Chinese telcos forge network sharing deal

China’s main telecoms companies have agreed to establish an infrastructure sharing venture to reduce the cost and optimise the construction, maintenance and operation of infrastructure.

China Mobile, China Unicom and China Telecom have formed China Communications Facilities Services Corporation to reduce duplicating and redundant construction of telecommunications towers and related telecommunications infrastructure as well as to optimise investment efficiency, further promote resource sharing and reduce impact on the environment.

The company will also allow the carriers to reduce their overall investment scale; utilise existing assets with higher efficiency, save capital expenditure, optimise cash management and focus on core operations.

The companies said that they are still in the preliminary stages of discussion but will look at injecting existing infrastructure assets into the new entity.

Network sharing is already widely used in mature markets and is becoming increasingly popular in emerging markets as well, particularly those with large geographic areas and low population density like Africa. Several operators can share infrastructure rather than each paying to expand into a low ARPU region.

Under the partnership, China Mobile will hold 40 per cent of the company, China Unicom will hold 30.1 per cent and China Telecom will hold 29.9 per cent of the company.

The 9th annual LTE Asia conference is taking place on the 23rd-25th September 2014 at the Marina Bay Sands, Singapore. Click here to download a brochure for the event.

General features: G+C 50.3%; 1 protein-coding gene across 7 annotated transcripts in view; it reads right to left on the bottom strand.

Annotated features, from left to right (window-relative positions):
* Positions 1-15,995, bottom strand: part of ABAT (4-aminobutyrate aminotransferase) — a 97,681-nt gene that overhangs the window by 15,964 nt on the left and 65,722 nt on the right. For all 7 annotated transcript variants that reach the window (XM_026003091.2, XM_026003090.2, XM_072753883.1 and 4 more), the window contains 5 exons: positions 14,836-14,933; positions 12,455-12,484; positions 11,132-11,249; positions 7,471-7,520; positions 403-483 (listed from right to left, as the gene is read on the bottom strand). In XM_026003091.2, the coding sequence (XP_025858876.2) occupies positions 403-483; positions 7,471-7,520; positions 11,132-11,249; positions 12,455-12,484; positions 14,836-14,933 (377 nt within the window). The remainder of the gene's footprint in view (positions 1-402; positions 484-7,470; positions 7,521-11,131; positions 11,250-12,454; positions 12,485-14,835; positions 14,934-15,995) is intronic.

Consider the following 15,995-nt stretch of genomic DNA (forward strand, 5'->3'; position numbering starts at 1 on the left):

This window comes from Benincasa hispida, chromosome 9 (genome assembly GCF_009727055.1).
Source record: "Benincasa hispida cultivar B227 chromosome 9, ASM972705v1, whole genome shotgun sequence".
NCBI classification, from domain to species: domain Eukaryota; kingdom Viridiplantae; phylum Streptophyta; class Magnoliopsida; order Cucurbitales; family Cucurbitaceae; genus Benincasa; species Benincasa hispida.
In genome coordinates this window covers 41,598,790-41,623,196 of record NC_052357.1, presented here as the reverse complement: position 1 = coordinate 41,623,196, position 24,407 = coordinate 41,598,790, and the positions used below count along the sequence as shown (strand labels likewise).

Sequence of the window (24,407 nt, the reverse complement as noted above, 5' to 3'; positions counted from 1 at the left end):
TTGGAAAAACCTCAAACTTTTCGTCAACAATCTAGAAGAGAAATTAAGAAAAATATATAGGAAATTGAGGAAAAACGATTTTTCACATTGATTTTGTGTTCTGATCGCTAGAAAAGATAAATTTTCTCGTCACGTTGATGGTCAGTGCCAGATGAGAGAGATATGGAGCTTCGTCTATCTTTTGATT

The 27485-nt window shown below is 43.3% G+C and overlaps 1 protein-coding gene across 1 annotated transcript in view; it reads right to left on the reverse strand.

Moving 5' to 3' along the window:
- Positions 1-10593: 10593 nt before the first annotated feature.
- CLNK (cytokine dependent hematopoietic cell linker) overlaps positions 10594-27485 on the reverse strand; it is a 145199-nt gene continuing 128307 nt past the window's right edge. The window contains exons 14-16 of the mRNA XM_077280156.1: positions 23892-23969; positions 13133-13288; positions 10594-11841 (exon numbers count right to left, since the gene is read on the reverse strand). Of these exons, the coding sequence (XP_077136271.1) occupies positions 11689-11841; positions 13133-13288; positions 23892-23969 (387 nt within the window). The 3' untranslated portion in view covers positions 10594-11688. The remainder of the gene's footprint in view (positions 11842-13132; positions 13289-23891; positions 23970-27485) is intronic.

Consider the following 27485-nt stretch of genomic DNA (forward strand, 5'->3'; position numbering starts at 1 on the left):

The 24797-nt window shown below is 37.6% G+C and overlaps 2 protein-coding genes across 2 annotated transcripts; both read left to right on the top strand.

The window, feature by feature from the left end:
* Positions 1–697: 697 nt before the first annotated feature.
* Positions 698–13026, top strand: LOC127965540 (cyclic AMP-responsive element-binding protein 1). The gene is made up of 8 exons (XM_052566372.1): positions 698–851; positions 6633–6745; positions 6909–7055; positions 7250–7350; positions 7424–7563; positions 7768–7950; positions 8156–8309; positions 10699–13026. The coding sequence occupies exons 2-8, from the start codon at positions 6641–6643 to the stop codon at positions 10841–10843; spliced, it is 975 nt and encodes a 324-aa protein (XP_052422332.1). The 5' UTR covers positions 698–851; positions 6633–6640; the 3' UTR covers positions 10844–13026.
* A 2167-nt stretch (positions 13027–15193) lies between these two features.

In related news, China Mobile is understood to be slashing investment in its wifi hotspot network because the pay to use hotspots fail to generate any income, with each node reportedly generating just over $2 per month.

China Mobile will now cut future investment on the wifi network and will instead divert the spend to TD-LTE deployment.

One comment

  1. Avatar Michael Elling (@Infostack) 17/07/2014 @ 11:14 am

    This is exactly the approach I proposed to Sprint in 1997-98 when I brought them the MMDS spectrum which is today Clearwire. I reasoned that they lacked the market penetration to scale the investment (only $2-3bn in frequency back then, but $10-20bn in capex) and that their real competition wasn’t AT&T or MCI, rather the last mile access monopolies (aka the Baby Bells). Oh well.

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